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I have the following two arrays which I want to merge in a dictionary:

# Input:
wrd = ['i', 'am', 'am', 'the', 'boss', 'the', 'tiger', 'eats', 'rice', 'eats', 'grass']
cnt = [0, 1, 2, 3, 4, 5, 6, 7, 8, 9, 10]
# Output: 
    'i': [0],
    'am': [1,2],
    'the': [3,5],
    'boss': [4],
    'tiger': [6],
    'eats': [7,9],
    'rice': [8],
    'grass': [10]

I have tried the following code, but I think my idea is leading me wrong way:

    for i in wrd:
        if i in dict:

    for k,v in dict.items():
         print k,v

As I am a newbie in python, I acknowledge my lack of knowledge here.

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What issue do you have in your code? Does it give any error? Does it give wrong output? –  Rohit Jain Aug 1 '13 at 18:18
@RohitJain: Error: dict[i].append(cnt[j])....KeyError: 'i' –  sabu Aug 1 '13 at 18:20

3 Answers 3

up vote 3 down vote accepted

Using the right tool for the job (here, defaultdict, as in Sukrit Kalra's answer) is always the best solution. But it's also useful to understand what's wrong with your attempt.

if i in dict:

If i is already in the dict, that's fine: dict[i] is a list, and you're going to call insert on it. That's not going to work, but only because insert requires two parameters—the index to insert the object, as well as the object to insert. Just change that to append(cnt[j]), or insert(0, cnt[j]), or whatever is appropriate.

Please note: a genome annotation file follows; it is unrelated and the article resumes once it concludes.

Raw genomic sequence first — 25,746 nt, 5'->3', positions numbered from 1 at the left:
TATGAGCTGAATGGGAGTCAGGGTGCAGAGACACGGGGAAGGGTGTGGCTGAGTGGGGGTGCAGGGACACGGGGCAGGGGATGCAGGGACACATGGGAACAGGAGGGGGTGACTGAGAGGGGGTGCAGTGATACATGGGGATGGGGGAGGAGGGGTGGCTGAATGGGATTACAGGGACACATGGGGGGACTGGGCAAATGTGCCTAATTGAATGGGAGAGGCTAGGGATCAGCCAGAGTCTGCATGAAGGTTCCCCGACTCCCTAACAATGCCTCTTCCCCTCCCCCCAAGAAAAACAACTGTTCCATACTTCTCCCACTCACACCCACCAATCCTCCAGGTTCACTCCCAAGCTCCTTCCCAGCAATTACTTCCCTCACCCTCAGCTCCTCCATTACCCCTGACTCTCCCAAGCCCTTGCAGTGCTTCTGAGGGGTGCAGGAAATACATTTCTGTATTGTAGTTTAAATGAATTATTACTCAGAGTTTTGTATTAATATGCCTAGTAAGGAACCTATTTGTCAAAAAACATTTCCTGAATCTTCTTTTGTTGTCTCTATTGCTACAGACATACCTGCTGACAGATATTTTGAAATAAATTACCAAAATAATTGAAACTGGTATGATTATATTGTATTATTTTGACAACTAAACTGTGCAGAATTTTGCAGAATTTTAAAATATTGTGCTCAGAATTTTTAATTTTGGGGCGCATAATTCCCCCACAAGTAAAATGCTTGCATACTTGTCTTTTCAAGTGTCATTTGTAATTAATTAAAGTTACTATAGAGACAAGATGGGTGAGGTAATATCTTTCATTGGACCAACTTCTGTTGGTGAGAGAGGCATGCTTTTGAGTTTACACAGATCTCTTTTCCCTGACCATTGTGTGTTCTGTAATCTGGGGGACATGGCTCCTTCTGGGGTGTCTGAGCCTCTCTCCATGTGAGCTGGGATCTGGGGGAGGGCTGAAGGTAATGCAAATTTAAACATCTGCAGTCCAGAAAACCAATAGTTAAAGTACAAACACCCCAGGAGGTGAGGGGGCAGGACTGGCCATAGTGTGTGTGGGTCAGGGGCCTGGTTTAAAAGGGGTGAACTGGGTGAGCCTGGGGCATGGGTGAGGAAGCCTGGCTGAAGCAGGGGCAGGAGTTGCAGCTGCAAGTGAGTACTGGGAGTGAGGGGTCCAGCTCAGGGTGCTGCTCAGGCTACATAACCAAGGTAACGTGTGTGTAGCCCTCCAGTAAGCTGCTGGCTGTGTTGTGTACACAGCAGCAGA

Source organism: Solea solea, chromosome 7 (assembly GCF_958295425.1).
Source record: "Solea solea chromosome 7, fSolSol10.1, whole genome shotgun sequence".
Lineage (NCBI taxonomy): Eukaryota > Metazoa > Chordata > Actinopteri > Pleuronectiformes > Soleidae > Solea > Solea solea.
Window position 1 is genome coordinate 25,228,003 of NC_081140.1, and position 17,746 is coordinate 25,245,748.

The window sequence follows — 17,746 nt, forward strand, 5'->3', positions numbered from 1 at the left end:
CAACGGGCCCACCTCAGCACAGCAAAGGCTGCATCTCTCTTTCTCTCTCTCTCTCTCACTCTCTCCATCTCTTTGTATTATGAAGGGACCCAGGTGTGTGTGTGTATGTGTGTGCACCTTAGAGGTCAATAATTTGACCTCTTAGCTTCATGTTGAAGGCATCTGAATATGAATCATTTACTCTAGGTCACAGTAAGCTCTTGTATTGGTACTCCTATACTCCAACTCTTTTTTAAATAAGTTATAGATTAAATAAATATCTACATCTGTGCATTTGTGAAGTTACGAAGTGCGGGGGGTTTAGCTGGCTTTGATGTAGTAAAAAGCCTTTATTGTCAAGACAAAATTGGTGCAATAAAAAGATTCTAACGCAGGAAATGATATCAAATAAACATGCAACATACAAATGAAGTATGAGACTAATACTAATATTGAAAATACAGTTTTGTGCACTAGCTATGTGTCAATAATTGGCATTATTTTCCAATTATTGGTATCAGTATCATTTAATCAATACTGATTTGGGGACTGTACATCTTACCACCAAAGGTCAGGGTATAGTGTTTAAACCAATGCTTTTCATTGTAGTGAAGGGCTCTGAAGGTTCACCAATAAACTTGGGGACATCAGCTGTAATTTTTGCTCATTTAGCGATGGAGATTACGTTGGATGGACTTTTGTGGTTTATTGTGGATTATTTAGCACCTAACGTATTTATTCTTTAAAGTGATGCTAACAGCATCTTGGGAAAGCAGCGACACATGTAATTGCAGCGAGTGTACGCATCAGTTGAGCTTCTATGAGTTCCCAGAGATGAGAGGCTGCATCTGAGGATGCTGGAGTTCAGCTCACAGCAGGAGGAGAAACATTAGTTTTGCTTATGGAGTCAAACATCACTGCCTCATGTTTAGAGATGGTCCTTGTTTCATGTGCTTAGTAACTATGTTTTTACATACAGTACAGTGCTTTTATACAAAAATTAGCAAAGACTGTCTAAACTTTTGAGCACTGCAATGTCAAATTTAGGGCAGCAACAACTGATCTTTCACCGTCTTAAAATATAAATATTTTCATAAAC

But if i is not already in the dict, you're trying to append to something that doesn't exist. That obviously won't work. You have to create a list and put it in dict[i] before you can do anything to dict[i]. So, you can just change that line to:

    dict[i] = [cnt[j]]

… and that will solve it.

And once you understand that, you can hopefully understand why Sukrit Kalra's answer is so cool: a defaultdict is just a dict that automatically creates a default value for any keys that aren't present. So, you can just write dict[i].append(cnt[j]) and it will work whether dict[i] already existed or not.

As a side note, naming a dict dict is a bad idea, because that hides the builtin class and constructor of the same name.

More generally, it always helps to use better names. The keystrokes you save with your cryptic abbreviations and one-letter names will be more than canceled out by the keystrokes you waste debugging your code and explaining it to people who you need to ask for help. Call the input something like words and counts, the outer loop variable word, the j counter something like count_index, etc.

Meanwhile: cnt is almost completely useless. For any number up to 10, cnt[j] is just j, and for any number above 10, it's an IndexError. Why not just use j?

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Use collections.defaultdict here. See the snippet

>>> wrd=['i','am','am','the','boss','the','tiger','eats','rice','eats','grass']
>>> cnt=[0,1,2,3,4,5,6,7,8,9,10]
>>> from collections import defaultdict
>>> a = defaultdict(list)
>>> for key, val in zip(wrd, cnt): # Preferably for val, key in enumerate(wrd):

>>> a
defaultdict(<type 'list'>, {'grass': [10], 'i': [0], 'am': [1, 2], 'eats': [7, 9], 'boss': [4], 'tiger': [6], 'the': [3, 5], 'rice': [8]})
>>> a['am']
[1, 2]
>>> a['the']
[3, 5]
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Thanx a lot for your simple and straight solution. –  sabu Aug 1 '13 at 18:33

You don't need to create a counter list. Enumerate will do it for you:

#=> [(0, 'i'), (1, 'am'), (2, 'am'), (3, 'the'), (4, 'boss'), (5, 'the'), (6, 'tiger'), (7, 'eats'), (8, 'rice'), (9, 'eats'), (10, 'grass')]

Now, you can collect those up with a defaultdict:

collect = defaultdict(list)
for idx, wrd in enumerate(['i','am','am','the','boss','the','tiger','eats','rice','eats','grass']):

But, the real question is why you need this. What are you going to do with these indices back into the original list?

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